One hour after six workers atop an Eau Claire, Wisconsin residential roof donned required safety harnesses to satisfy a federal safety inspection on May 20, 2016, the inspector returned to the site and found the employees working again without proper fall protection and in danger of falls of up to 14 feet.
This is sixth time since 2010 that the U.S. Department of Labor’s Occupational Safety and Health Administration has cited contractor Hector Hernandez, who operates as Town City Construction, for putting his employees at risk by violating fall safety standards.
The agency cited the company with one willful violation and an additional $70,000 in proposed federal fines on June 13. The Appleton-based company has ignored five previous OSHA inspections resulting in fall protection violations cited from 2010 through 2015, including willful violation cited last year.
“Town City continues to callously put its employees at risk for serious injuries or death because the company refuses to use fall protection,” said Mark Hysell,
OSHA’s area director in Eau Claire. “Preventable falls account for nearly 40 percent of all deaths in the construction industry. I fear that only serious injury or death of an employee will convince this contractor to use required safety equipment. OSHA is committed to protecting workers from that fate.”
OSHA inspectors saw five Town City employees on a home in the 1100 block of East Tyler Avenue facing down the roof’s slope while tearing off the existing asphalt shingles with tools at the roof’s eave. They also found a sixth employee standing along the rake edge at the peak of the roof, while preparing to install underlayment materials and ice and water guards, across the peak of the roof. Workers were at risk of falls up to 14 feet.
Fall Violations Becoming Too Common for Worksites
The agency has cited Town City for fall violations six times at Wisconsin work sites. Inspectors issued a willful violation in 2015 in Wisconsin Rapids, a second repeated violation in 2013 in Appleton, a repeated violation in 2012 in Sherwood and serious violations in Appleton in 2012 and Greenwood in 2010. The company has failed to pay fines or respond to previous OSHA citations.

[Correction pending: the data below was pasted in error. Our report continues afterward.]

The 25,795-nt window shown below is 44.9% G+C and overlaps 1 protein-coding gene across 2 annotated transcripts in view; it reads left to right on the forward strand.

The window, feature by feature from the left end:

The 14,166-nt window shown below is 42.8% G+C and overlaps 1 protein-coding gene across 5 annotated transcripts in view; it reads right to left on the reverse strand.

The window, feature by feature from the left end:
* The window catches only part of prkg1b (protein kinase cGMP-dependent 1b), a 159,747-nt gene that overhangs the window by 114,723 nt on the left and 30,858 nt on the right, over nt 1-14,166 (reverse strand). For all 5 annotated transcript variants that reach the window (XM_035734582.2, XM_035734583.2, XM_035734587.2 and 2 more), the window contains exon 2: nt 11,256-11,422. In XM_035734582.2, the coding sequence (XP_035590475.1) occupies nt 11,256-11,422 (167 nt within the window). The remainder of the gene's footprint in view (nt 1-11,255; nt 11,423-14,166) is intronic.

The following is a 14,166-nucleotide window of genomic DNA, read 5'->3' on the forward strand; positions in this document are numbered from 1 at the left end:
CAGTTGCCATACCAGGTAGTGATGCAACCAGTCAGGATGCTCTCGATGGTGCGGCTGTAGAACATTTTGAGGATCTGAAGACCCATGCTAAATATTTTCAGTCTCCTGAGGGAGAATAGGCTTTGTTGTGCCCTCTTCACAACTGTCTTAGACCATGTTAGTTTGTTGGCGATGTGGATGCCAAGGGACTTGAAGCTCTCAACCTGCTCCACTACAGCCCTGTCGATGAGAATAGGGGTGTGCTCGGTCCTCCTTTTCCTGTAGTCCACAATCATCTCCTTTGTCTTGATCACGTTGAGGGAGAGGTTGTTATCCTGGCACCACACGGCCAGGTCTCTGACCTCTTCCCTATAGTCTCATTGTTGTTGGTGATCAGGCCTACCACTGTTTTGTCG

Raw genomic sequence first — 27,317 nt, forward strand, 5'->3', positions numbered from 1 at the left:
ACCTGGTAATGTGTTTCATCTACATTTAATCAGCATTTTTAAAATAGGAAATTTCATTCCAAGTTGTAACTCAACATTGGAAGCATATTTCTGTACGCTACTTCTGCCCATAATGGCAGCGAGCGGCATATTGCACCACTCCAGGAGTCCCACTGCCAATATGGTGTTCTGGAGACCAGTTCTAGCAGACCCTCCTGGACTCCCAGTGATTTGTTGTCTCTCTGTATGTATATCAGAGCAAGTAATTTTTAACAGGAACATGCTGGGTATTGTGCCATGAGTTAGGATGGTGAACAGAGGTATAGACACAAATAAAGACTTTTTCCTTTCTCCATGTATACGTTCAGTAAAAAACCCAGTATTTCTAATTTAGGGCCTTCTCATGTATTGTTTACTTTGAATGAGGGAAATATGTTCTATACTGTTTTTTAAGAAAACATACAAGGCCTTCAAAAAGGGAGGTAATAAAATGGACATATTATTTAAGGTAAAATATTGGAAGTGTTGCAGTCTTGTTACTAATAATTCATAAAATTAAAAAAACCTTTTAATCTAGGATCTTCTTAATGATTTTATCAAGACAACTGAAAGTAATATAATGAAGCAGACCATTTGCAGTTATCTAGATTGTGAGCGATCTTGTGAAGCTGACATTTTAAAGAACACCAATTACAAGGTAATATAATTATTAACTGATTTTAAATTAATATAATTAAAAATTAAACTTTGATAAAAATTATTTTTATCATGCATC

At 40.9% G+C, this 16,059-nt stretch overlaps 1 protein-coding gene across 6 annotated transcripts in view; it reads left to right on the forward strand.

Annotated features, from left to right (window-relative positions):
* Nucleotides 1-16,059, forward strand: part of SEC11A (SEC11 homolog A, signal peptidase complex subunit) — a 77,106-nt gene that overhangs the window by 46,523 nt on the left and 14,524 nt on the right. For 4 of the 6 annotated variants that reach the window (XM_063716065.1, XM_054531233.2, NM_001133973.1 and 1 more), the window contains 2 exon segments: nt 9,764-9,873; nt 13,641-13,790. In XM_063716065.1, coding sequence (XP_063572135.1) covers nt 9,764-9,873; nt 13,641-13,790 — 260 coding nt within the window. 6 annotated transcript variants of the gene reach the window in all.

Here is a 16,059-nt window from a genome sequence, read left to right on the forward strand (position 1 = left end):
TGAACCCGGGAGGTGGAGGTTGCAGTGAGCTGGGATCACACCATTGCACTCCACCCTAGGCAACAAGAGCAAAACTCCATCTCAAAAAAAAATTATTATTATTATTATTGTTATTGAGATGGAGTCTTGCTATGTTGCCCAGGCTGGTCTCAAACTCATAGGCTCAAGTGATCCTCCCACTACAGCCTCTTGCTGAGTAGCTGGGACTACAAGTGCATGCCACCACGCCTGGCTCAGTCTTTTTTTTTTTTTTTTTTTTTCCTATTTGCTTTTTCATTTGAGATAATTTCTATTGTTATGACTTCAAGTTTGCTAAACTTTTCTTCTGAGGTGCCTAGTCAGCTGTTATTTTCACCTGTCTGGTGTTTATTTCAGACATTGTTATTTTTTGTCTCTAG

Federal safety and health officials are determined to reduce the numbers of preventable, fall-related deaths in the construction industry. OSHA offers a Stop Falls online resource with detailed information in English and Spanish on fall protection standards. The page provides fact sheets, posters and videos that illustrate various fall hazards and appropriate preventive measures. OSHA standards require that an effective form of fall protection be in use when workers perform construction activities 6 feet or more above the next lower level.
The ongoing Fall Prevention Campaign was developed in partnership with the National Institute for Occupational Safety and Health and NIOSH’s National Occupational Research Agenda program. Begun in 2012, the campaign provides employers with lifesaving information and educational materials on how to prevent falls, provide the right equipment for workers and train employees to use gear properly.
Town City was provided 15 business days from receipt of its citations and penalties to comply, request an informal conference with OSHA’s area director, or contest the findings before the independent Occupational Safety and Health Review Commission.
Author Kori Shafer-Stack, Editor, Amaxx Risk Solutions, Inc. is an expert in post-injury response procedures and part of the Amaxx team helping companies reduce their workers compensation costs by 20% to 50%. www.reduceyourworkerscomp.com. Contact: firstname.lastname@example.org.
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